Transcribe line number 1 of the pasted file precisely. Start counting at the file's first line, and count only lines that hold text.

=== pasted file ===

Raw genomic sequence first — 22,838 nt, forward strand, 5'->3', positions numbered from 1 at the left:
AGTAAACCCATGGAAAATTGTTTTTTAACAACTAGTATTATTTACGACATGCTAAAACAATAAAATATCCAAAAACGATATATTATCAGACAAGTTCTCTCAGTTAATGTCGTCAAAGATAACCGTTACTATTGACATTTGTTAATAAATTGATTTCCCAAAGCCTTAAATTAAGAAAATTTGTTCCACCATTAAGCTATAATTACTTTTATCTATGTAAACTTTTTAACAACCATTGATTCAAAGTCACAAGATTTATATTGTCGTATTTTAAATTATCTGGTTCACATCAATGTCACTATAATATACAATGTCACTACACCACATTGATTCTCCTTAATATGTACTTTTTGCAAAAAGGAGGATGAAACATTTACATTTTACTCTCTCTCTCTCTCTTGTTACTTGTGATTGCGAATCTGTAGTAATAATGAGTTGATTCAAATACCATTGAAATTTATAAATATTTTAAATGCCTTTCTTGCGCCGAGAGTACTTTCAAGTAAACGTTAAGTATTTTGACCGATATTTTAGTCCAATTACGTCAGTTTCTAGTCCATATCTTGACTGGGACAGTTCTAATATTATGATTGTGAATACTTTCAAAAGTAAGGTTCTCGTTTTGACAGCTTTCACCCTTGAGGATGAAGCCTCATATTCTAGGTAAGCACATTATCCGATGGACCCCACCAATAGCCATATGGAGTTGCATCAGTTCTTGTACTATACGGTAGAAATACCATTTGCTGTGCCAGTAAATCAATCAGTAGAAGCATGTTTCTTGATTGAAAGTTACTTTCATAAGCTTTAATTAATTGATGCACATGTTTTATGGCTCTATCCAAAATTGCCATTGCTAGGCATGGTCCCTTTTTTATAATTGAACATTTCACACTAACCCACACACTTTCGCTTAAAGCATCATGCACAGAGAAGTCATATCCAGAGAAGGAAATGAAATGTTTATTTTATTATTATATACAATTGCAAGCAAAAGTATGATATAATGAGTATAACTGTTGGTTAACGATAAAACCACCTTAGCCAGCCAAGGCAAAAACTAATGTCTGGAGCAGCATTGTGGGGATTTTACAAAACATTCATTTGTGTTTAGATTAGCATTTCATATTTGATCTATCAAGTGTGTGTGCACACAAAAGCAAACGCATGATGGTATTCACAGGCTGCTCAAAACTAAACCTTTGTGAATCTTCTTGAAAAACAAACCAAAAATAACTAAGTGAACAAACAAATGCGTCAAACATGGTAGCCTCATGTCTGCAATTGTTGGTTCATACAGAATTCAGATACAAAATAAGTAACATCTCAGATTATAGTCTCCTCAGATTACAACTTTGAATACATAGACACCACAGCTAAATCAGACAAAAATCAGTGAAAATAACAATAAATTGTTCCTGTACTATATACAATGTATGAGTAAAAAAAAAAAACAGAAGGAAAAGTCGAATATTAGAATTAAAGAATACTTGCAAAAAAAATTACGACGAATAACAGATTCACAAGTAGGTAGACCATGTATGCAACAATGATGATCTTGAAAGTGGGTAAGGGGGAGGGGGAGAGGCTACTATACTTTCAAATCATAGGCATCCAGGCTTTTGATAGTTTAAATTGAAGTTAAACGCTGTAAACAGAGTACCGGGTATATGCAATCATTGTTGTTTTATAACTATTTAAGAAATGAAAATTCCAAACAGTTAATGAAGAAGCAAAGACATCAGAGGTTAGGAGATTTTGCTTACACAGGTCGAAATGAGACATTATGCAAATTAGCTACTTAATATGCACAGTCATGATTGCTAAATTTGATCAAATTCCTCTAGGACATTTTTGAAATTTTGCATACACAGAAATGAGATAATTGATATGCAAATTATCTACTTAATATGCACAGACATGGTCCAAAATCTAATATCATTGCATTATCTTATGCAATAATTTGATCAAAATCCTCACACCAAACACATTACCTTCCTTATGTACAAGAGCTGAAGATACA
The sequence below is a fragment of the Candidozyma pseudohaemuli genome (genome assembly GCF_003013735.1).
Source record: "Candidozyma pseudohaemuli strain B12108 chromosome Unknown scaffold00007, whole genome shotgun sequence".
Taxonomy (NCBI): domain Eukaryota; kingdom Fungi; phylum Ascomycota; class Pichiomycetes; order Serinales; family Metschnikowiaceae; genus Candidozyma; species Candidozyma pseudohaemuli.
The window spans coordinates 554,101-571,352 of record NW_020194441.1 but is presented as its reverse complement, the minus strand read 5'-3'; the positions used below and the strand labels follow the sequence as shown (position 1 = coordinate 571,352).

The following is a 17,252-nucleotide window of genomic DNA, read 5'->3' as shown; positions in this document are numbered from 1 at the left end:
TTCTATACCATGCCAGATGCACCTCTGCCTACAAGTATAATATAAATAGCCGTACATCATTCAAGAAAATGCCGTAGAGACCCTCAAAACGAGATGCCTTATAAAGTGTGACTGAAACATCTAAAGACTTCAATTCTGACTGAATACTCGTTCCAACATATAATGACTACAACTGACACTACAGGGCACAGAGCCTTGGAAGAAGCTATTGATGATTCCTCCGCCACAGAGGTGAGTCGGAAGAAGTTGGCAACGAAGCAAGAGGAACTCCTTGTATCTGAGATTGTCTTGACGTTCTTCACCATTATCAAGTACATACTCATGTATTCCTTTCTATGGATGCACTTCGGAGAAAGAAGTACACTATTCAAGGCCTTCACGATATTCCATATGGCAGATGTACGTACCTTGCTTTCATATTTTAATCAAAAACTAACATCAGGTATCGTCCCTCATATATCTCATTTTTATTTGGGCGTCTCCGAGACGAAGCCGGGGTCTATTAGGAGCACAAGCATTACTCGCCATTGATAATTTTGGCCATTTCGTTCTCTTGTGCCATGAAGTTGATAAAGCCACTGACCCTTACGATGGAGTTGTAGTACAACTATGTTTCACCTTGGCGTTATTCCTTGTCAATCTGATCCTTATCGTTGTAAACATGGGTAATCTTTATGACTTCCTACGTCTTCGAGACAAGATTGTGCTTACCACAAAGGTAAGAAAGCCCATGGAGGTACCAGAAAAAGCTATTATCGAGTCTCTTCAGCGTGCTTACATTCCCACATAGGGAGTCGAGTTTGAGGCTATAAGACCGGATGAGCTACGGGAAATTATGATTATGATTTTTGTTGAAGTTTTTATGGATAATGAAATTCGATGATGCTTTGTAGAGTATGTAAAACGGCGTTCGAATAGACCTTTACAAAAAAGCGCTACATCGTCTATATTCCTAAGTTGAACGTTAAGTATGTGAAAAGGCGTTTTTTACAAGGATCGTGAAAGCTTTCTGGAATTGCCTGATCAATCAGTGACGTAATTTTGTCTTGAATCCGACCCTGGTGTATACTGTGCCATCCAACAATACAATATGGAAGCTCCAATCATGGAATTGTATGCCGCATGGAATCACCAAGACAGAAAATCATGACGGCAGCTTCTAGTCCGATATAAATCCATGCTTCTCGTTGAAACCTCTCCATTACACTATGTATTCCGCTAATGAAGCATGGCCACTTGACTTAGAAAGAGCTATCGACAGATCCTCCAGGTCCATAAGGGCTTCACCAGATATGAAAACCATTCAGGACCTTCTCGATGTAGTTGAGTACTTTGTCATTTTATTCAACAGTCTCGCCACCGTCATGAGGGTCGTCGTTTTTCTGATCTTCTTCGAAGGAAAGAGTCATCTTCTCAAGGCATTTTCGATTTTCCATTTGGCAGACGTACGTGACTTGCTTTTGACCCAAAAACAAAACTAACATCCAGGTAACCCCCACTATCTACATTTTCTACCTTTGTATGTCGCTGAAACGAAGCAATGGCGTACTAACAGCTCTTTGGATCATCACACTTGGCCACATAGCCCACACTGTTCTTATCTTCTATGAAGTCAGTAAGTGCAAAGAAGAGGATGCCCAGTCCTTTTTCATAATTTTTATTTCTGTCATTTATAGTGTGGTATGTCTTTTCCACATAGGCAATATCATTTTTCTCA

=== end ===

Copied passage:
Raw genomic sequence first — 22,838 nt, forward strand, 5'->3', positions numbered from 1 at the left: